Even justified breaks for coffee or lunch could directly affect cycle time. Strict statistical process control (SPC) requirements that dictated frequent in-process inspections did little to help matters. Additionally, while errors were by no means common, simple mistakes could have ripple effects down the line. For example, Mr. Wright says he can recall a few instances of operators misloading parts in the chucks of the horizontal lathes used prior to the VTLs. 
Letting it Flow
ODG purchased its first EMAG VTL, a VL3 with an 8-inch chuck, in 2010. At the time, the company was in the midst of replacing aging equipment, a routine that recurs every few years, says Ed Das, process development manager. As it turned out, design elements of the VL series sparked a revamp of the problematic batch-and-queue production process. By the end of 2011, the shop had integrated three VL5s, which feature 10-inch chucks. “Not that the EMAGs got us there on their own, but their compact footprint and integrated automation led us to adopt a more cellular approach to manufacturing,” Mr. Das says.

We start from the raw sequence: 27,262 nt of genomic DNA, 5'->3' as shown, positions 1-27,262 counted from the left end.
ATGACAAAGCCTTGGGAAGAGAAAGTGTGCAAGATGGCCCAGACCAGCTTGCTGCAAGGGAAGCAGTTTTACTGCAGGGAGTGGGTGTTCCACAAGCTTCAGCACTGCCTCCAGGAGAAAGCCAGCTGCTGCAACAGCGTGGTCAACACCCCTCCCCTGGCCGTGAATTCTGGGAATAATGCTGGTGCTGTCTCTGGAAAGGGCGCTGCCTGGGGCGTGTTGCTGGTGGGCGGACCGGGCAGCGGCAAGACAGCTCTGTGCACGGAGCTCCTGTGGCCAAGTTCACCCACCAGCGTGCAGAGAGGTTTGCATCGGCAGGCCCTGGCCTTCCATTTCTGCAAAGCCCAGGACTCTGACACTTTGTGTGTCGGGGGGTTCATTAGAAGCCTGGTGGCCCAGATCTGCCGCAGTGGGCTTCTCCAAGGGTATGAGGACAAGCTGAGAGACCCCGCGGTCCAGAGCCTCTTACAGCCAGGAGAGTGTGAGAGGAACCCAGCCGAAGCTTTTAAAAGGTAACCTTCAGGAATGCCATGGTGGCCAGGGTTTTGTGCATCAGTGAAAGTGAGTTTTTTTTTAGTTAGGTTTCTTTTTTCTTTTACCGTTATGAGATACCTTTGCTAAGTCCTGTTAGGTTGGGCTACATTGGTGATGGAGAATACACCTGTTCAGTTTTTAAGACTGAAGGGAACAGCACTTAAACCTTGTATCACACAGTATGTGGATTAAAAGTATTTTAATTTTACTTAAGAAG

That approach begins with initial Op 10 and Op 20 soft-turning operations, each of which is conducted on a separate VL5. All VL series machines are equipped with integrated conveyors that transport parts to and from the workzone. Unlike the previous process, which required multiple, time-consuming loading/unloading steps for each gear blank, operators can stage as many as 14 parts at a time on the first VL5’s conveyor. This is fast and easy thanks to hexagonal carrier prisms at each station that ensure consistent loading, Mr. Das says. As long as a part is placed somewhere in the prism, he explains, it will nest within the corners created by the hexagonal shape regardless of its shape or size.